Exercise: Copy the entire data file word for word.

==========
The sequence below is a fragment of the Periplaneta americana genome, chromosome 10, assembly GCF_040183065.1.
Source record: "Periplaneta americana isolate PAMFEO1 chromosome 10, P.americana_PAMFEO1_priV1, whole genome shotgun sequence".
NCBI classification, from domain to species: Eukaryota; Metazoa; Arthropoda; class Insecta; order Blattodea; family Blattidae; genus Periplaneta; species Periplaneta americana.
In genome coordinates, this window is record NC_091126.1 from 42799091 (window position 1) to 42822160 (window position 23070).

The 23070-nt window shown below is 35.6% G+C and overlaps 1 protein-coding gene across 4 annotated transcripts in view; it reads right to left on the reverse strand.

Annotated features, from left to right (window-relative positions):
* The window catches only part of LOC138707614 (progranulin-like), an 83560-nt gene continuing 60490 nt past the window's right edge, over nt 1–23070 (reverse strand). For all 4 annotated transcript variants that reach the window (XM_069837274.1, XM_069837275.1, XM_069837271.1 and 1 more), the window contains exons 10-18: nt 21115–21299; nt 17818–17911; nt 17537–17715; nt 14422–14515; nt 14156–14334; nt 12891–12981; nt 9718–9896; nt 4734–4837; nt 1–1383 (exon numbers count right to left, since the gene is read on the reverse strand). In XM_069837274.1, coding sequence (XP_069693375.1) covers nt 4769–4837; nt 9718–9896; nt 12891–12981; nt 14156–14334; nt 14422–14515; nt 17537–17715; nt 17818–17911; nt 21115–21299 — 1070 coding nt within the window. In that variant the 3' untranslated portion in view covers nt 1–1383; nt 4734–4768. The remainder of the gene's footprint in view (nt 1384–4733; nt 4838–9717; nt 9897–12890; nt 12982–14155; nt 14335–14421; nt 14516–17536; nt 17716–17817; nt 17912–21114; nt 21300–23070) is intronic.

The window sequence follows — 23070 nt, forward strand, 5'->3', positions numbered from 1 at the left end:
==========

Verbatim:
The sequence below is a fragment of the Periplaneta americana genome, chromosome 10, assembly GCF_040183065.1.
Source record: "Periplaneta americana isolate PAMFEO1 chromosome 10, P.americana_PAMFEO1_priV1, whole genome shotgun sequence".
NCBI classification, from domain to species: Eukaryota; Metazoa; Arthropoda; class Insecta; order Blattodea; family Blattidae; genus Periplaneta; species Periplaneta americana.
In genome coordinates, this window is record NC_091126.1 from 42799091 (window position 1) to 42822160 (window position 23070).

The 23070-nt window shown below is 35.6% G+C and overlaps 1 protein-coding gene across 4 annotated transcripts in view; it reads right to left on the reverse strand.

Annotated features, from left to right (window-relative positions):
* The window catches only part of LOC138707614 (progranulin-like), an 83560-nt gene continuing 60490 nt past the window's right edge, over nt 1–23070 (reverse strand). For all 4 annotated transcript variants that reach the window (XM_069837274.1, XM_069837275.1, XM_069837271.1 and 1 more), the window contains exons 10-18: nt 21115–21299; nt 17818–17911; nt 17537–17715; nt 14422–14515; nt 14156–14334; nt 12891–12981; nt 9718–9896; nt 4734–4837; nt 1–1383 (exon numbers count right to left, since the gene is read on the reverse strand). In XM_069837274.1, coding sequence (XP_069693375.1) covers nt 4769–4837; nt 9718–9896; nt 12891–12981; nt 14156–14334; nt 14422–14515; nt 17537–17715; nt 17818–17911; nt 21115–21299 — 1070 coding nt within the window. In that variant the 3' untranslated portion in view covers nt 1–1383; nt 4734–4768. The remainder of the gene's footprint in view (nt 1384–4733; nt 4838–9717; nt 9897–12890; nt 12982–14155; nt 14335–14421; nt 14516–17536; nt 17716–17817; nt 17912–21114; nt 21300–23070) is intronic.

The window sequence follows — 23070 nt, forward strand, 5'->3', positions numbered from 1 at the left end: